Community member William Mahapa, who was one of the people who found the boys last week, said at first they did not suspect anything as the traditional surgeons used to ask for water in the nearby houses.
“We really thought they were illegal miners. But on Friday we found pangas and pots and bags of food and potatoes. Some were singing and we are not sure if they were drunk as we also found containers of glue, maybe they were smoking it,” said Mahapa, who indicated that some were badly injured and could not walk when they were found.
The group was moved into a resource centre to complete the initiation process under medical attention.
“Enough is enough. Those who are running them please note that we are going to be tough on you but we will also have to strengthen the law so that we can arrest and sentence them,” said Deputy Minister Bapela.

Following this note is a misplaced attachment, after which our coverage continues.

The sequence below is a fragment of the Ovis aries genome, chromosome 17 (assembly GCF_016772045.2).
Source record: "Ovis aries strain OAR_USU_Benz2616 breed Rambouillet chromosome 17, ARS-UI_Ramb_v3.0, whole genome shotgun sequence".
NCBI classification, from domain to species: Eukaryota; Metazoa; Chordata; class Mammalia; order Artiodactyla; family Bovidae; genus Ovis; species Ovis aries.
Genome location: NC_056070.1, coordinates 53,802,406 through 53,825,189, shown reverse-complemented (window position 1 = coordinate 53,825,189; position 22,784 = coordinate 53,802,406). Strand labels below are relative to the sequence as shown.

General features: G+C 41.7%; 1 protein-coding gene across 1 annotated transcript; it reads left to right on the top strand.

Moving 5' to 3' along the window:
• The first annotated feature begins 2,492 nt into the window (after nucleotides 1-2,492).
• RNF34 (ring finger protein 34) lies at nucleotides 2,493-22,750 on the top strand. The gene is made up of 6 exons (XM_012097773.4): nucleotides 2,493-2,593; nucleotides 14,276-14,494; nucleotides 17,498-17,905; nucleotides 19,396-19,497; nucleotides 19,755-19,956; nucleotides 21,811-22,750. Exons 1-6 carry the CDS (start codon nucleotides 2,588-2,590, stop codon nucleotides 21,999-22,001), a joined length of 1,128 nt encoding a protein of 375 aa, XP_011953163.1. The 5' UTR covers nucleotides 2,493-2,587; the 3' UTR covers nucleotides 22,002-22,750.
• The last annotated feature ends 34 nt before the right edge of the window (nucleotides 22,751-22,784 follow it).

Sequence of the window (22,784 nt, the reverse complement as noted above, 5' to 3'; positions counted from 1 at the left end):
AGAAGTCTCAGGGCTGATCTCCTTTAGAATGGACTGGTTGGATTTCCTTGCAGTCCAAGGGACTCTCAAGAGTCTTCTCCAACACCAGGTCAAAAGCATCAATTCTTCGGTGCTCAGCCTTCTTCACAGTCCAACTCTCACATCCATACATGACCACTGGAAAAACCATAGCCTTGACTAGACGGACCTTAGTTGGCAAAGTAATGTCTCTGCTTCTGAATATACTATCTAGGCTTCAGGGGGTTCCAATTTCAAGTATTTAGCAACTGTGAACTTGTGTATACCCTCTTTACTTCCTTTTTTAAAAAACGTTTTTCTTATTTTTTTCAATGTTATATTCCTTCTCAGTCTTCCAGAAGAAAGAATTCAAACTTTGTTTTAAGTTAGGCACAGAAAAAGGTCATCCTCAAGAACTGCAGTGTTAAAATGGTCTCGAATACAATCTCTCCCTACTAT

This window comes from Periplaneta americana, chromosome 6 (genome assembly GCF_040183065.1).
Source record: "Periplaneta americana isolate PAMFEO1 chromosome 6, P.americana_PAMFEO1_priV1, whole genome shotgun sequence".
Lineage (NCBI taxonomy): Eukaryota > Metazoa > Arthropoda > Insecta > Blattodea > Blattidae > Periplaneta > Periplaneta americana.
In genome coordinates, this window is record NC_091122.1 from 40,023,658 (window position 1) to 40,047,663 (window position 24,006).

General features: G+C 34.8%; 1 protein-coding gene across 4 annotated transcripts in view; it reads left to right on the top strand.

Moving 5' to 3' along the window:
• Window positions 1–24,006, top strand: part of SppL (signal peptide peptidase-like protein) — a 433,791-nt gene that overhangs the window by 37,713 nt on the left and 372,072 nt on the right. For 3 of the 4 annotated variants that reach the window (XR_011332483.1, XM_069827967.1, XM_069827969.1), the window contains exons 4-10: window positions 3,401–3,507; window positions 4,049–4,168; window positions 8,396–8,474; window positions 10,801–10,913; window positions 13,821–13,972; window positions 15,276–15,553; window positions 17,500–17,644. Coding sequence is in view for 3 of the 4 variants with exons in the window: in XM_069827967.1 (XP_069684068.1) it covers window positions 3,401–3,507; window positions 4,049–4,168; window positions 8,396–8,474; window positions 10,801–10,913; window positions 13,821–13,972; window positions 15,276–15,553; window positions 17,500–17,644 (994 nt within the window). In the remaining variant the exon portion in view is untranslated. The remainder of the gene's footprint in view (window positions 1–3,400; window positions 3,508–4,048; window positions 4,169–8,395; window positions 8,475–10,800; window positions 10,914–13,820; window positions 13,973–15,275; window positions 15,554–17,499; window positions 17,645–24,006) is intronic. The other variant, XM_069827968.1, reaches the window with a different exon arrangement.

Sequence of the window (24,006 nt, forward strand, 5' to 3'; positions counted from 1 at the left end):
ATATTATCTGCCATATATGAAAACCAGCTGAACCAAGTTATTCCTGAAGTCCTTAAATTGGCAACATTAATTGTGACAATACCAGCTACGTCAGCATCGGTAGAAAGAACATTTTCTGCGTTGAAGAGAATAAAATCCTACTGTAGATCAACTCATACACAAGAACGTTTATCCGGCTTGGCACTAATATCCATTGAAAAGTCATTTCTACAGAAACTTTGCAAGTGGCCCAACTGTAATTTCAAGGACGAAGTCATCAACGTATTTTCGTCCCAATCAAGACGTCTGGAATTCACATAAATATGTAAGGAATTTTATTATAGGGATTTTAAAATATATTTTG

Asked what the challenge in addressing the illegal schools was, Deputy Minister Bapela said they rely on communities to report these illegal schools in their respective communities.
“We then close the schools. But that’s the least we can do. If we are able to find the people, we arrest them and check if the children have any signs of assault. A charge of assault will arise. If there’s any child dying then the murder or homicide charge will arise. But if there are no signs of assault, then unfortunately you can only ban them and rescue the children,” said Deputy Minister Bapela.
According to officials, Gauteng is leading the pack with the high number of illegal initiation schools followed by the Eastern Cape, Limpopo, North West and then Mpumalanga.
So far seventeen illegal schools have been closed down in Gauteng alone.
“This a national crisis looming in front of our eyes. At the same time it is a complex matter. It’s a national crisis because continuously children die and that should not be. This then tells you that there are people who have entered this for commercial reasons who are themselves below the age of running these schools unlike the elders who used to.”
Legal initiation schools, according to the Deputy Minister, adhere to exceptional norms and standards.
These rules and regulations mention that a boy must be 18 years of age to enter an initiation school, and the full involvement of the parents is expected.